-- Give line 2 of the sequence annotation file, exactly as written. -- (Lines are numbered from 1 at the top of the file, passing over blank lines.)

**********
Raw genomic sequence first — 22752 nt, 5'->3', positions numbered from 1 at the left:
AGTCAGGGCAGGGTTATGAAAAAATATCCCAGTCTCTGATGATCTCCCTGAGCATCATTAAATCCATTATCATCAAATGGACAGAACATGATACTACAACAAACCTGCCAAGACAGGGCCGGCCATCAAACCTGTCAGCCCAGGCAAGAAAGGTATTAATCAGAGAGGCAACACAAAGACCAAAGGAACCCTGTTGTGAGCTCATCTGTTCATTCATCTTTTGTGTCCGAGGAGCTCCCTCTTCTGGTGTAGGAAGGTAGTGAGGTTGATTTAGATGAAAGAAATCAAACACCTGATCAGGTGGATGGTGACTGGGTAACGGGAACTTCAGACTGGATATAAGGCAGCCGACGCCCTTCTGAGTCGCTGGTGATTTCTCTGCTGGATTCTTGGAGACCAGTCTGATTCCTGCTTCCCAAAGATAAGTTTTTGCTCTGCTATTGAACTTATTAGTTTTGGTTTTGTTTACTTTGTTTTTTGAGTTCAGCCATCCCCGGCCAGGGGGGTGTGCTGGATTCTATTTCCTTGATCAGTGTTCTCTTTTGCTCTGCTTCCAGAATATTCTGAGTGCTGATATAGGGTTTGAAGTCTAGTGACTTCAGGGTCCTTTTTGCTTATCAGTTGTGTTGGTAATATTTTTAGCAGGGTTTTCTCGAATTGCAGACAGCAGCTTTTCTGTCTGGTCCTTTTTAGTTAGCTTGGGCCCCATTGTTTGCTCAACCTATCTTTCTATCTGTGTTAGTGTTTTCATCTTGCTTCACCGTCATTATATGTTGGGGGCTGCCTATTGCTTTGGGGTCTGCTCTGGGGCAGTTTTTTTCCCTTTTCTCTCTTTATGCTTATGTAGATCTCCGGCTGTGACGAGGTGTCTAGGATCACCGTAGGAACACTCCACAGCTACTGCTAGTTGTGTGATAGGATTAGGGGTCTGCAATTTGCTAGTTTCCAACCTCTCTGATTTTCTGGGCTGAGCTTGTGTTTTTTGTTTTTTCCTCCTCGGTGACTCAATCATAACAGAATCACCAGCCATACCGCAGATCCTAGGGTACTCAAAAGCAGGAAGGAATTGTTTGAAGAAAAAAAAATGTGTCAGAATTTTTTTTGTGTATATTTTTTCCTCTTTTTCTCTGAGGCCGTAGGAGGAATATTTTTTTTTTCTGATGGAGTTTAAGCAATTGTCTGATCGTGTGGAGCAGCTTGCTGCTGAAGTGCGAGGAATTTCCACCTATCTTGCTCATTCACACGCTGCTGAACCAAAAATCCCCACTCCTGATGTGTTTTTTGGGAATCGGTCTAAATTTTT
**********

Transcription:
AGTCAGGGCAGGGTTATGAAAAAATATCCCAGTCTCTGATGATCTCCCTGAGCATCATTAAATCCATTATCATCAAATGGACAGAACATGATACTACAACAAACCTGCCAAGACAGGGCCGGCCATCAAACCTGTCAGCCCAGGCAAGAAAGGTATTAATCAGAGAGGCAACACAAAGACCAAAGGAACCCTGTTGTGAGCTCATCTGTTCATTCATCTTTTGTGTCCGAGGAGCTCCCTCTTCTGGTGTAGGAAGGTAGTGAGGTTGATTTAGATGAAAGAAATCAAACACCTGATCAGGTGGATGGTGACTGGGTAACGGGAACTTCAGACTGGATATAAGGCAGCCGACGCCCTTCTGAGTCGCTGGTGATTTCTCTGCTGGATTCTTGGAGACCAGTCTGATTCCTGCTTCCCAAAGATAAGTTTTTGCTCTGCTATTGAACTTATTAGTTTTGGTTTTGTTTACTTTGTTTTTTGAGTTCAGCCATCCCCGGCCAGGGGGGTGTGCTGGATTCTATTTCCTTGATCAGTGTTCTCTTTTGCTCTGCTTCCAGAATATTCTGAGTGCTGATATAGGGTTTGAAGTCTAGTGACTTCAGGGTCCTTTTTGCTTATCAGTTGTGTTGGTAATATTTTTAGCAGGGTTTTCTCGAATTGCAGACAGCAGCTTTTCTGTCTGGTCCTTTTTAGTTAGCTTGGGCCCCATTGTTTGCTCAACCTATCTTTCTATCTGTGTTAGTGTTTTCATCTTGCTTCACCGTCATTATATGTTGGGGGCTGCCTATTGCTTTGGGGTCTGCTCTGGGGCAGTTTTTTTCCCTTTTCTCTCTTTATGCTTATGTAGATCTCCGGCTGTGACGAGGTGTCTAGGATCACCGTAGGAACACTCCACAGCTACTGCTAGTTGTGTGATAGGATTAGGGGTCTGCAATTTGCTAGTTTCCAACCTCTCTGATTTTCTGGGCTGAGCTTGTGTTTTTTGTTTTTTCCTCCTCGGTGACTCAATCATAACAGAATCACCAGCCATACCGCAGATCCTAGGGTACTCAAAAGCAGGAAGGAATTGTTTGAAGAAAAAAAAATGTGTCAGAATTTTTTTTGTGTATATTTTTTCCTCTTTTTCTCTGAGGCCGTAGGAGGAATATTTTTTTTTTCTGATGGAGTTTAAGCAATTGTCTGATCGTGTGGAGCAGCTTGCTGCTGAAGTGCGAGGAATTTCCACCTATCTTGCTCATTCACACGCTGCTGAACCAAAAATCCCCACTCCTGATGTGTTTTTTGGGAATCGGTCTAAATTTTT